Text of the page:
Within the context of the American historical and cultural imagination, any mention of the pre-Civil War South conjures up romantic images of plenty, images of stately elegant mansions, dashingly gallant men, and genteelly demure women.
However, this image purposely glosses over the other realities of the pre-Civil War South. First of all, it does not include the innumerable exploited and abused black bodies, on the backs of whom this idyllic, overly romanticized image rests, financed by the enormous profit gained by virtue of their coerced labor. In addition, and most importantly for this piece, this image excludes that vast pre-Civil War population of whites that did not profit and grow rich from the institution.
In fact, for most of this vast population, slavery actually proved detrimental to their economic well-being. The very presence this institution, supported by the free, unpaid labor force of enslaved men and women, severely limited the avenues of economic and educational opportunity and upward mobility, leaving them painfully ignorant, poor as church mice, and raggedy as mango seeds.
However, slavery functioned as much more than an economic system. It also functioned as a social system. And within this social system, slavery acted as a mechanism of control, keeping at bay any threat of revolt by its discontents, that economic class of poor whites it produced.
In what might have been the one of the earliest precursors to the modern Jedi mind trick, within the caste-like social system of slavery in which race served as a sign determining inclusion or exclusion, free man or slave, their whiteness offered them a somewhat timorous place of status and privilege vis-à-vis the enslaved blacks.
In other words, in their minds they figured that though they may have indeed been painfully ignorant, poor as church mice, and raggedy as mango seeds, their whiteness excluded them from the basement, the very rock bottom tier, of that social system, slavery, and guaranteed them a certain measure of access to and inclusion in that system, so they embraced and supported that system, even against their own interests.
This fact alone kept them content, and in this way, whiteness became invested with a certain exaggerated value, transforming it into a currency of sorts.
However, the pre-Civil War Southern leadership class, those dashingly gallant men who owned the stately elegant mansions built from the profits of coerced black labor, bet it all on succession and promptly lost, and the institution of slavery, along with its built-in social system, fell, threatening the value of whiteness as currency and its usefulness as a mechanism of control.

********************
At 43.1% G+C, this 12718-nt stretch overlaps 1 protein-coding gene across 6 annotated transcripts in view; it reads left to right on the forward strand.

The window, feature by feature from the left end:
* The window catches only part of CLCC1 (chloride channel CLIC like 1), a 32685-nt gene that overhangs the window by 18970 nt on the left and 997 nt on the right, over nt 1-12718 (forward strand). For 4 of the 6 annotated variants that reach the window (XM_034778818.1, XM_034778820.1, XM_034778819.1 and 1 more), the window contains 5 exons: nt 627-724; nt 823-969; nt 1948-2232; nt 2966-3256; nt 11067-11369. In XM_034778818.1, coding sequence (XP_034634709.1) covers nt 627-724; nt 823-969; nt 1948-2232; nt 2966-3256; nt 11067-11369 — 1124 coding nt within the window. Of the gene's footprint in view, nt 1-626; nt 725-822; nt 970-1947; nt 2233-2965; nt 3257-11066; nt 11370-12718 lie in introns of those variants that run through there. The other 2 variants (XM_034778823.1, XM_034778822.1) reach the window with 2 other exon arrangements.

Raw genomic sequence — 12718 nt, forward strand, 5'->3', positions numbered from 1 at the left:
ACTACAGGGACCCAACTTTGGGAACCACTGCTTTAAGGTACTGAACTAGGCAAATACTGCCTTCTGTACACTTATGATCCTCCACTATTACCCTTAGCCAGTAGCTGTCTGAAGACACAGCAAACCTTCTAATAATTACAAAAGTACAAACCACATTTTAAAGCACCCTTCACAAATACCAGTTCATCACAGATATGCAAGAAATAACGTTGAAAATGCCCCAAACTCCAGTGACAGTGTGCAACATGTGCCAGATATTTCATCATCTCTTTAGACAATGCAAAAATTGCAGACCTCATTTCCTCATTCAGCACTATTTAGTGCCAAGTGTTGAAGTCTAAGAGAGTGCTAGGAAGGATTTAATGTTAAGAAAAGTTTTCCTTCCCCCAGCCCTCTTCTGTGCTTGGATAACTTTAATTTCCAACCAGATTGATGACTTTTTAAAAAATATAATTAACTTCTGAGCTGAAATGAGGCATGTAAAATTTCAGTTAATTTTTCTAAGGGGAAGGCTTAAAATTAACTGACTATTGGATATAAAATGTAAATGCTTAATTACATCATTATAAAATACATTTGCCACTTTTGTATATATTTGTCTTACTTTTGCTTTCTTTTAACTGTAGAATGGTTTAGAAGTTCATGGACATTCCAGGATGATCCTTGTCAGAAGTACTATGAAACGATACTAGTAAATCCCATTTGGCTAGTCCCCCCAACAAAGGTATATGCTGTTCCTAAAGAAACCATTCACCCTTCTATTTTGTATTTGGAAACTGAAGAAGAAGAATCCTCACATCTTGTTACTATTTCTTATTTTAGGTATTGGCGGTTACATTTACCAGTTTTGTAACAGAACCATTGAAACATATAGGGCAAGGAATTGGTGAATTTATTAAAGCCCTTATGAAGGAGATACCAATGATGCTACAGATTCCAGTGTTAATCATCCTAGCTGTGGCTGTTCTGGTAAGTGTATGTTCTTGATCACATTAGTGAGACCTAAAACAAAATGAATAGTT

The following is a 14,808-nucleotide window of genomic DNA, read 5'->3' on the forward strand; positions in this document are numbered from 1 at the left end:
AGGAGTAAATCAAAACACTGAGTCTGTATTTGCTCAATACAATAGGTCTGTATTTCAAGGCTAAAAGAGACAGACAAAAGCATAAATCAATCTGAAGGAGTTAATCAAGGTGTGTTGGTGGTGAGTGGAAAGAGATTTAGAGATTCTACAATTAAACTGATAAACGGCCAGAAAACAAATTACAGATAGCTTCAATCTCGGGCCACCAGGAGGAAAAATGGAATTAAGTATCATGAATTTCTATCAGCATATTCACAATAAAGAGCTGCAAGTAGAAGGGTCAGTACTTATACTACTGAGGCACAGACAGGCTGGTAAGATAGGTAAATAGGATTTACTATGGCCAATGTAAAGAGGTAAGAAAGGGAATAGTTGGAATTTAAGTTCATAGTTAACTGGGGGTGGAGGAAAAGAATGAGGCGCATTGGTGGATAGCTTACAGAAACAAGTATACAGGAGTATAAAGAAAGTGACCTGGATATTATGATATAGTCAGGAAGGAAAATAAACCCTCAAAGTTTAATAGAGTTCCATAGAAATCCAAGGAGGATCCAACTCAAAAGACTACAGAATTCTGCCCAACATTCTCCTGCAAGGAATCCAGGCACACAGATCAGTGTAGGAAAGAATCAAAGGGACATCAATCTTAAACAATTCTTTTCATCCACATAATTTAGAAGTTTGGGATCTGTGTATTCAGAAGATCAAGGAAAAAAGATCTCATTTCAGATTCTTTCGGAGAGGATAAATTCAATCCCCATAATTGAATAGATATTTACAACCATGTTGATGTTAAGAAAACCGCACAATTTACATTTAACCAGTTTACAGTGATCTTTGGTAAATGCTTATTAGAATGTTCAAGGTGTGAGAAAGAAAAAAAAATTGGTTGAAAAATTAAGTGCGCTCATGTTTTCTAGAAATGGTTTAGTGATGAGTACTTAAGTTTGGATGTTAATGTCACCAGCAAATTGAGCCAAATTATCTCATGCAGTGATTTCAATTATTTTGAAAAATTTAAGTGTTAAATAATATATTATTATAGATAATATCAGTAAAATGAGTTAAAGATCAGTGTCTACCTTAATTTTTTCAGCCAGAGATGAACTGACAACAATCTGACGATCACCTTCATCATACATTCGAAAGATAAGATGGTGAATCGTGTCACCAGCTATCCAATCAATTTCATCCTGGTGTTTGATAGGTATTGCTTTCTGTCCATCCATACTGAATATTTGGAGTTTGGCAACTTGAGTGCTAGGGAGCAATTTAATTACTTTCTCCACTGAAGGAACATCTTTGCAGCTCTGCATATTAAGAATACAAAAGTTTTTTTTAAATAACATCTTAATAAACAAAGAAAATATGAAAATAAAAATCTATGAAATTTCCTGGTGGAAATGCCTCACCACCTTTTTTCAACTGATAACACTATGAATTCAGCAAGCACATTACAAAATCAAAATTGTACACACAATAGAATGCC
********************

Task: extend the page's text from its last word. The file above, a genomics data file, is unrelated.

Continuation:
The members of that Southern leadership class, realizing that social system to be key to them retaining their power and reassuming their place of wealth and prominence, devised and instituted the Jim Crow system to replace it, returning value to the currency of whiteness.
Then, in the 1960’s, the Democratic Party, the political party of the new leadership class in the South, began to champion the Civil Rights Movement, which tore down the system of Jim Crow, thereby undermining and devaluing the currency of whiteness, and enraged Southerners, the Dixiecrats, fled the Democratic Party for Republican Party in droves, attracted by the openly racial rhetoric of presidential candidate Richard Nixon’s Southern Strategy and its implicit promise to return value to the currency of whiteness.
And there they have remained until this very day, supporting the party and faithfully voting for republican candidates year after year, election cycle after election cycle, even against their own interests.
Yet, after all this time, it seems to seem to them, the Republican Party has failed to deliver its implicit promise to return value to the currency of whiteness. In fact, it seems to seem to them, not only has the Republican Party failed to deliver its promise, it has haplessly allowed itself to become inextricably ensnared in a tar pit of political correctness and no longer possesses the will or the courage to even call a spade a spade, so to speak.
So, a sense of indignant race and discontent, repressed since the 1960’s, returns to the fore, where it has simmered, barely contained, just beneath the surface.
Then, along comes one arrogantly ignorant, ignorantly arrogant, attention-seeking, self-serving billionaire businessman Mr. Donald J. Trump, who in his pseudo presidential campaign/publicity tour evinces a certain willingness to say absolutely anything and leave no stone of crass racial indignation unturned.
And though Trump grows steadily and increasingly more insultingly, viciously outrageous, spewing nothing other than self-serving gibberish without offering even one coherent or viable policy proposal or solution to the issues facing this nation, his popularity and number of supporters grows accordingly, eclipsing the other republican candidates, much to the consternation, chagrin, and dismay of political pundits, experts, and, most of all, mainstream republicans.
But they—we all—fail to hear, to discern, in his offensive, racially-charged rhetoric his implicit promise to finally honor the Republican Party’s debt and return value to the currency of whiteness his followers perceive as having been lost in the civil rights negotiations of the 1960’s. He promises a return to a caste-like social system in which race acts as an open and acknowledged sign determining access, inclusion, and privilege and no longer has to be couched in coded language or disguised within any of the new structured systems of oppression as it now does.
For his supporters, then, it matters not that they would probably gain very little from a Trump presidency, that a vote for Trump would be a vote against their own interests. For them Donald Trump represents the South’s very last and best chance to rise again, and his candidacy presents an opportunity that they cannot pass up.